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Mitigation of Arcing Risks to Pipelines Due to Faults at Adjacent Powerline Structures

This paper discusses how to determine the “safe” separation distance that is required  for transmission powerline tower and  an adjacent pipeline to avoid an arc from the former to the latter - based on research literature and standards. Mitigation.

Product Number: 51314-4389-SG
ISBN: 4389 2014 CP
Author: Bryon Winget
Publication Date: 2014
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Although the probability of a phase to ground fault occurring at a specific transmission powerline tower and resulting in an arc to an adjacent pipeline may be quite small the risk cannot be ignored due to the severity of the potential consequences. A sustained arc to a pipeline could result in melting of the pipe wall and catastrophic failure of the pipeline. Additionally the powerline fault current would be transferred directly to the pipeline via the arc resulting in safety risks the potential for additional arcing risks at crossings with foreign structures and a risk of damage to isolating flanges and to cathodic protection equipment upstream and downstream of the fault location.In order to ensure there is no risk of arcing a “safe” separation distance between the pipeline and any part of the powerline tower foundation or grounding system must be maintained. This paper discusses how to determine the “safe” separation distance that is required based on research literature and standards and explores mitigation options in circumstances where this “safe” distance cannot be feasibly maintained. Calculations and mitigation measures from several case studies will be presented.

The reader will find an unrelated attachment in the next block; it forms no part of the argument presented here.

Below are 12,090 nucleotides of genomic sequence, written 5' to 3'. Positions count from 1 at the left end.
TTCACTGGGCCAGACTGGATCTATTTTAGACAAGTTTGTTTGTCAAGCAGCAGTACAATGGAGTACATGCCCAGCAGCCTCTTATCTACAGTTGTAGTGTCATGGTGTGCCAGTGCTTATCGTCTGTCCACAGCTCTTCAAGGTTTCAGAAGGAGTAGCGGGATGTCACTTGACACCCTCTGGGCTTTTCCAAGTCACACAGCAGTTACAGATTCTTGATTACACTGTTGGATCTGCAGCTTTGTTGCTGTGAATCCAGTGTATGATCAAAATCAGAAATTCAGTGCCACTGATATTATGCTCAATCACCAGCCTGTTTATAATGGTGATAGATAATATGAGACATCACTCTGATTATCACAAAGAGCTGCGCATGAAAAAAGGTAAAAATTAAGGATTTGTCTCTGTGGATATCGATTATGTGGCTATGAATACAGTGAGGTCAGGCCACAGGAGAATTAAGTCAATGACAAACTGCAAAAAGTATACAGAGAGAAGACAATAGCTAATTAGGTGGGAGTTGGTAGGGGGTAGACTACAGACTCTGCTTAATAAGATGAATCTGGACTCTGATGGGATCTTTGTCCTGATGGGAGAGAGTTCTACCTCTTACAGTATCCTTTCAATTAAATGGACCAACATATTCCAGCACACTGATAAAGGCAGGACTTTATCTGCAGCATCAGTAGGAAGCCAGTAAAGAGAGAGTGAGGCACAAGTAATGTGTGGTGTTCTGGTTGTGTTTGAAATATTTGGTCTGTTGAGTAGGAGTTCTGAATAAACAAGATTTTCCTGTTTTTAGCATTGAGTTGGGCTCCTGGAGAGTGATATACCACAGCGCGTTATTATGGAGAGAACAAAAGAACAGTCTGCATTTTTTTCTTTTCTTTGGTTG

Key Words: AC Mitigation, AC Interference, Pipelines, Arcing, Powerline Fault, Transmission Powerlines, High Voltage AC (HVAC), Phase-to-ground Fault 

Although the probability of a phase to ground fault occurring at a specific transmission powerline tower and resulting in an arc to an adjacent pipeline may be quite small the risk cannot be ignored due to the severity of the potential consequences. A sustained arc to a pipeline could result in melting of the pipe wall and catastrophic failure of the pipeline. Additionally the powerline fault current would be transferred directly to the pipeline via the arc resulting in safety risks the potential for additional arcing risks at crossings with foreign structures and a risk of damage to isolating flanges and to cathodic protection equipment upstream and downstream of the fault location.In order to ensure there is no risk of arcing a “safe” separation distance between the pipeline and any part of the powerline tower foundation or grounding system must be maintained. This paper discusses how to determine the “safe” separation distance that is required based on research literature and standards and explores mitigation options in circumstances where this “safe” distance cannot be feasibly maintained. Calculations and mitigation measures from several case studies will be presented.

Key Words: AC Mitigation, AC Interference, Pipelines, Arcing, Powerline Fault, Transmission Powerlines, High Voltage AC (HVAC), Phase-to-ground Fault 

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